without-indeni: |
            It is possible to poll this data through SNMP.
        can-with-snmp: true
        can-with-syslog: false 
    network-interface-tx-errors:
        why: |
            Capture the interface Transmit Errors counter. Transmit errors coould indicate an issue with duplex/speed matching.
        how: |
            This script retrieves the interface statistics by polling ifTable via SNMP.
        without-indeni: |
            It is possible to poll this data through SNMP.
        can-with-snmp: true
        can-with-syslog: false 
steps:
-   run:
      type: SNMP
      command: GETTABLE 1.3.6.1.2.1.2.2
    parse:
      type: AWK
      file: asa-interfaces.parser.1.awk

cisco-asa-interfaces

name: cisco-asa-interfaces
description: Fetch interface metrics for ASA device
type: monitoring
monitoring_interval: 1 minute
requires:
    vendor: cisco
    os.name: asa
    snmp: true
comments:
    network-interface-mtu:
        why: |
            The Maximum Transmission Unit (MTU) is the maximum frame size that can be sent between two hosts without fragmentation.
        how: |
            This script retrieves the interface MTU Setting by polling ifTable via SNMP.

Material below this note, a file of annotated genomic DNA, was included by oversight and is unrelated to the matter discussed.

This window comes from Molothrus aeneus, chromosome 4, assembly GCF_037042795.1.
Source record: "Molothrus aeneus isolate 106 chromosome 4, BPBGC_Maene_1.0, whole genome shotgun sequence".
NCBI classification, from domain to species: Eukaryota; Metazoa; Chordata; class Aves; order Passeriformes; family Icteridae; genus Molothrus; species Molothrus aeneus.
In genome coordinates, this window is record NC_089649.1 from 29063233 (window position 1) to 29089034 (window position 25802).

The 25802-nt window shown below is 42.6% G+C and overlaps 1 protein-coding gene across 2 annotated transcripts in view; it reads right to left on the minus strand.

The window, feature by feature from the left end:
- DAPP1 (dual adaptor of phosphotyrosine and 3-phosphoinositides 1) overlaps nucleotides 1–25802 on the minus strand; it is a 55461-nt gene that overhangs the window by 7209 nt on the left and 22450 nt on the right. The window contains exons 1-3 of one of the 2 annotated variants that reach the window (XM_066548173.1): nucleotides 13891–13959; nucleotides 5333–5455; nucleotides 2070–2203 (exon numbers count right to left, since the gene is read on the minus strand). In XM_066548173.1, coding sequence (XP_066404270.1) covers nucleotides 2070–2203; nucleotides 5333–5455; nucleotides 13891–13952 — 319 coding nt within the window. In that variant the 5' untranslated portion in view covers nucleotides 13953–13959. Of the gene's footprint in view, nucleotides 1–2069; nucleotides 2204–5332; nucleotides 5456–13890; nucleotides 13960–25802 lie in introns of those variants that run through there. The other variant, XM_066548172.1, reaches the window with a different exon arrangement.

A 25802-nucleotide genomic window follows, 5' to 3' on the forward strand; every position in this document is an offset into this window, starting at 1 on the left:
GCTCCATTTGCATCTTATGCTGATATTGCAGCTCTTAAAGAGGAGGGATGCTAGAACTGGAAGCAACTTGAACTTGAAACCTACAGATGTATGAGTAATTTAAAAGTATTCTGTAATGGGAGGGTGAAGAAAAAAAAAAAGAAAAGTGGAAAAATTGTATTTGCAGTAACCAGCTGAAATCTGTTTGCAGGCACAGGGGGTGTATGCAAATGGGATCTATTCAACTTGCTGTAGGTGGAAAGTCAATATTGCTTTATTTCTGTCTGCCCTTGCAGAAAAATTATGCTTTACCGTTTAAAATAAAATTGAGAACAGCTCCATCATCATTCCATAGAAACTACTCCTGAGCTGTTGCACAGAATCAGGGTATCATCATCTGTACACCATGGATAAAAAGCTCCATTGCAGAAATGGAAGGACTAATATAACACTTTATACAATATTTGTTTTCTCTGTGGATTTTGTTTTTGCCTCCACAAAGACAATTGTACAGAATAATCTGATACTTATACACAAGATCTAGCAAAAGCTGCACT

without-indeni: |
            It is possible to poll this data through SNMP.
        can-with-snmp: true
        can-with-syslog: false
    network-interface-speed:
        why: |
            If the interface speed is set to a low value, this could mean auto-negotiation is not working correctly and the interface does not utilize the full bandwidth available.
        how: |
            This script retrieves the interface speed by polling ifTable via SNMP.
        without-indeni: |
            It is possible to poll this data through SNMP.
        can-with-snmp: true
        can-with-syslog: false
    network-interface-mac:
        why: |
            A media access control address (MAC address) is a unique identifier assigned to a network interface.
        how: |
            This script retrieves the interface MAC Address by polling ifTable via SNMP.
        without-indeni: |
            It is possible to poll this data through SNMP.
        can-with-snmp: true
        can-with-syslog: false
    network-interface-admin-state:
        why: |
           If an interface is disabled and it is a member of a Port Channel, then the link might be running at reduced capacity.
        how: |
            This script retrieves the interface administrative state by polling ifTable via SNMP.
        without-indeni: |
            It is possible to poll this data through SNMP.
        can-with-snmp: true
        can-with-syslog: false   
    network-interface-state:
        why: |
            Interfaces that should be UP and are DOWN can reduce the resiliance of the systems and cause service disruption.
        how: |
            This script retrieves the interface state by polling ifTable via SNMP.
        without-indeni: |
            It is possible to poll this data through SNMP.
        can-with-snmp: true
        can-with-syslog: false 
    network-interface-rx-bytes:
        why: |
            Capture the interface Received Bytes counter. Knowing the amount of bytes and packets flowing through an interface can help estimate an interface's performance and utilization.
        how: |
            This script retrieves the interface statistics by polling ifTable via SNMP.
        without-indeni: |